I guess I can say I am re-reading a two vol set of books I read around 20 years ago; “Northward over the great ice” by Peary. It is interesting to re-read it and gain a different perspective of this 1894 work.
I had a set that was signed by Peary himself but it was damaged by the fire sprinkler flood in Brooklyn, but I found several copies around for sale, it’s also been reprinted new but I wanted the original set.
I picked up Vol 2 really cheap a few weeks ago to read as the set in good condition runs around $100, but I just found a decent set for $60 so I bought that.
Peary was a good writer, you feel like you are there as you read. Peary detailed the weather a lot on his exploration of Greenland, and it’s interesting to note his log of the weather on one 3 day period where he said it was -50 to -60 F with an average wind of 48 MPH, he didn’t have a wind-chill chart back then as it didn’t exist, I looked up the numbers however and it was roughly about 90 degrees below zero.
Tragically his subsequent entry on that detailed looking outside the tent in the morning and finding his dogs’ legs and tails frozen in the snow and that 2 had frozen to death.
He also mentioned a curious malady several times, referring to the Eskimo term “Piblickto,” curious, I looked it up as it sounded a lot like rabies from his description of how both dogs and the Eskimo’s would be affected by this “arctic madness” and go berzerk, I discovered it was actually vitamin A poisoning!
Peary didn’t know it, but according to what I read from modern medicine- Polar bear and other Arctic animal’s livers and other organs have high amounts of vitamin A in them, Polar bear especially- enough to be toxic if consumed!
So since Peary detailed killing about 2 dozen walrus and more for winter meat, it makes sense that he would have fed the internals to the dogs, probably thinking the organs were rich in nutrients (they would be) and good for the hard working dogs pulling the sledges. What he didn’t know was, it was not a disease at all- he was slowly poisoning the dogs with high amounts of vitamin A, and some of his entries mention 3 dogs affected one day, 2 another, and so on, and that the affected dogs would go into a rage- attacking all the others in a frenzy untill they were shot.
Peary started out on one of his explorations in that book with about 90 dogs and returned with just one.
… the night to warm up the boys and keep up their spirits. The straining and flapping of the tent, the deafening roar of the wind, the devilish hissing of the drift, the howling and screaming of the poor dogs, made a pandemonium never to be forgotten. One consoling feature was the fact that, owing to the quality and construction of our fur clothing, no one of the party suffered severely from the cold while in the tent. Personally, though without sleeping-bag or any other covering beyond my deerskin travelling garments, I was entirely warm and comfortable throughout the storm. Early on Friday morning, March 23d, the wind began to subside, and at seven A.M.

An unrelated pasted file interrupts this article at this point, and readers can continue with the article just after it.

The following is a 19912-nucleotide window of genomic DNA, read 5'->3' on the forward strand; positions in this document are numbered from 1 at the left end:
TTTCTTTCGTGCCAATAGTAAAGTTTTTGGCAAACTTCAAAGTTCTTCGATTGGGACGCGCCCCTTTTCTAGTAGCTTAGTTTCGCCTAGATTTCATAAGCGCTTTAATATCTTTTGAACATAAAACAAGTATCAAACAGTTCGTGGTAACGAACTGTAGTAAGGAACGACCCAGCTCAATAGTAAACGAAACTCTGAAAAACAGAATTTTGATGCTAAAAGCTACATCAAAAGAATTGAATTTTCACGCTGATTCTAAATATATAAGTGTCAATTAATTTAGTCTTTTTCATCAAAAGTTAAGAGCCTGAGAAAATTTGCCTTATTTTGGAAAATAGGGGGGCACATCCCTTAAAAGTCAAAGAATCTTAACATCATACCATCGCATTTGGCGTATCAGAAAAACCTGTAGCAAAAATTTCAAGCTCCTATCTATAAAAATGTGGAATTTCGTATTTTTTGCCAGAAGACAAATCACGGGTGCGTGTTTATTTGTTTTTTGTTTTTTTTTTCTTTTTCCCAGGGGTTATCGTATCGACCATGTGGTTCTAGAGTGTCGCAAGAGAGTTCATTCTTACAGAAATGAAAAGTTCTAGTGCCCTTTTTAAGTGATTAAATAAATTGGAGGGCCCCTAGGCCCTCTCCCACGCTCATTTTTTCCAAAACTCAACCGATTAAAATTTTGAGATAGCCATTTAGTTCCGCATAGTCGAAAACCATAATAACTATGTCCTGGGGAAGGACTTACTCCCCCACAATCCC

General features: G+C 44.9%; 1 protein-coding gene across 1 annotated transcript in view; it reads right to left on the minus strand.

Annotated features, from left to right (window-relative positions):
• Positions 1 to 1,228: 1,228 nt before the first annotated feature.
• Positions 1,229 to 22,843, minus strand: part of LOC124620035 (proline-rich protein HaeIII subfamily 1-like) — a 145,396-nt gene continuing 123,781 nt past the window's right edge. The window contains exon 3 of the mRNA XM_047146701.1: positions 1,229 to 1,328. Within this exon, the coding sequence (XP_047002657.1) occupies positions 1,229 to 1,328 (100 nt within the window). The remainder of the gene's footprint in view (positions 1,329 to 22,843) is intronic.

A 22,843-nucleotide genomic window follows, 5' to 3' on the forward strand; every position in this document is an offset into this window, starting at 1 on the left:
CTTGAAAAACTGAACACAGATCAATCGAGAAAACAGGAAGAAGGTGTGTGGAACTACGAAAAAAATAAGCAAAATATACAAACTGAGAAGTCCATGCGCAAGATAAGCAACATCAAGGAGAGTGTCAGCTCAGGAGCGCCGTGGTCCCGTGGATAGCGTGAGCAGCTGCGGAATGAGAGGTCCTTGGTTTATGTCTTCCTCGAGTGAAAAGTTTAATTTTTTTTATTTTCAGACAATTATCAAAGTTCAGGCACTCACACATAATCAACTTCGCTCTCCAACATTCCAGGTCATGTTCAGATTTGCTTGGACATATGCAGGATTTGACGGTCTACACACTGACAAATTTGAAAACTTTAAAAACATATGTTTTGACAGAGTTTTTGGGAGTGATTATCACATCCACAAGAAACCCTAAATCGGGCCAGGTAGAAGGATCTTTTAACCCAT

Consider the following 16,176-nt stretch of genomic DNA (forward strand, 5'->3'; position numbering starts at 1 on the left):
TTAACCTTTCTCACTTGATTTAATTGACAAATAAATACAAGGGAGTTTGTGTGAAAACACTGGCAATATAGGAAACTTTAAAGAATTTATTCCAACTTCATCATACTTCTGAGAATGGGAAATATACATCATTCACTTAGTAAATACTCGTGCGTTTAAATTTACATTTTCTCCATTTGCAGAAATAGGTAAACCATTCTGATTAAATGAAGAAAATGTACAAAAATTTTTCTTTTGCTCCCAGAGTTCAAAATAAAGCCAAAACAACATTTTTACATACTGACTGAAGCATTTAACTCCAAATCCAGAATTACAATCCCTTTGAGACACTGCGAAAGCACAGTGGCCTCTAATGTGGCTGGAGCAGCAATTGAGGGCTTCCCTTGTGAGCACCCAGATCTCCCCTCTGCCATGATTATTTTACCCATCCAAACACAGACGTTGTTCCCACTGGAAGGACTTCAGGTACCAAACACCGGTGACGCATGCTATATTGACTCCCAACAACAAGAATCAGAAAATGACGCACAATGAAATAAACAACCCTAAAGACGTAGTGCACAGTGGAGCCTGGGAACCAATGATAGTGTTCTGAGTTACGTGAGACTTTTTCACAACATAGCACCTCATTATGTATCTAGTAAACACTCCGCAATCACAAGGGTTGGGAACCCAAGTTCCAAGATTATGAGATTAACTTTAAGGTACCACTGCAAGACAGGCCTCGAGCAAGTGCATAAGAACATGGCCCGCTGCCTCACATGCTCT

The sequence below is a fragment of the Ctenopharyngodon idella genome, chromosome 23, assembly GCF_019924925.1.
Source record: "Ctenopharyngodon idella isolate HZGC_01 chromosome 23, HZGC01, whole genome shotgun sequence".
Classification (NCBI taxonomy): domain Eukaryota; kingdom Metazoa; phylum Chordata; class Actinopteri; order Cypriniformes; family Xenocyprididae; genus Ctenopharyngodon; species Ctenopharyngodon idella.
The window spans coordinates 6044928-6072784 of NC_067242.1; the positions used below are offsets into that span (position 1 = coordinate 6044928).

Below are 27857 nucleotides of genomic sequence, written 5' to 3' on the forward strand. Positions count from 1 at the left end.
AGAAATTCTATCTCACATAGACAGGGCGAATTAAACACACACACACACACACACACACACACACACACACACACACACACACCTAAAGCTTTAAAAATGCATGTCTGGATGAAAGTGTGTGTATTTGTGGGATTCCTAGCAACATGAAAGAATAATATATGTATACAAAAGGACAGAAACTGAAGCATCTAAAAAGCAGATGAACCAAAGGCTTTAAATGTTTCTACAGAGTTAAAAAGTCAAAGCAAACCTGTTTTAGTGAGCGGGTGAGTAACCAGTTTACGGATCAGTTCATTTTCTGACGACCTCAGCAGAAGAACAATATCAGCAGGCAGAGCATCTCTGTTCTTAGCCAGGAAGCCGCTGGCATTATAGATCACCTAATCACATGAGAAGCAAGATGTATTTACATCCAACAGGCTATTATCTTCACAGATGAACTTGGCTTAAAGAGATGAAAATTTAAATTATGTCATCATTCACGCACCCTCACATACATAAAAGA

I was out looking upon a scene that made me sick at heart. Half my dogs were frozen fast in the snow, some by the legs, some by the tails, and some by both. Two were dead, and all were in a most pitiable condition, their fur a mass of ice and snow driven into it by the pitiless wind. Several had freed themselves and had destroyed the double sleeping-bag and many of the harnesses which had been blown off the tripods. Baldwin’s anemometer, barograph, and thermograph, which, as the result of his ingenuity and perseverance, had kept on recording throughout the storm, showed that for thirty-four hours the average wind velocity had been over forty-eight miles per hour, and the average temperature about â€”50Â° F., with a minimum of over â€” 60Â° F.
When these figures are considered in connection with our elevation of some five thousand feet, the unobstructed sweep of the wind, and the well- known fact that ice-cap temperatures accompanied by wind are much more trying to animal life than the same temperatures at sea-level, it is believed that the judgment will be that this storm beats the record as the most severe ever experienced by any arctic party.
I decided that it was not advisable to attempt to proceed any farther this season. We were now 128 miles from the lodge. As to the condition of my party, one was now entirely out of the race with frosted feet, and must return to the lodge. Another was not entirely recovered from an attack of cramps at the last camp, and I feared another storm would bring them on again. The third had both heels and great toes frost-bitten, and was having daily attacks of bleeding from the nose. All, however, showed true grit, and were willing to push on. But the crushing blow was the existence in my pack of the dreaded and incurable piblockto, induced by the extreme exposure of the past four weeks, and which, with continued work and exposure, might easily reduce my pack to half its present number, or even exterminate it entirely. Another serious feature of the case was the lateness of the season. Instead of being at Independence Bay on the 1st of April, as I had planned.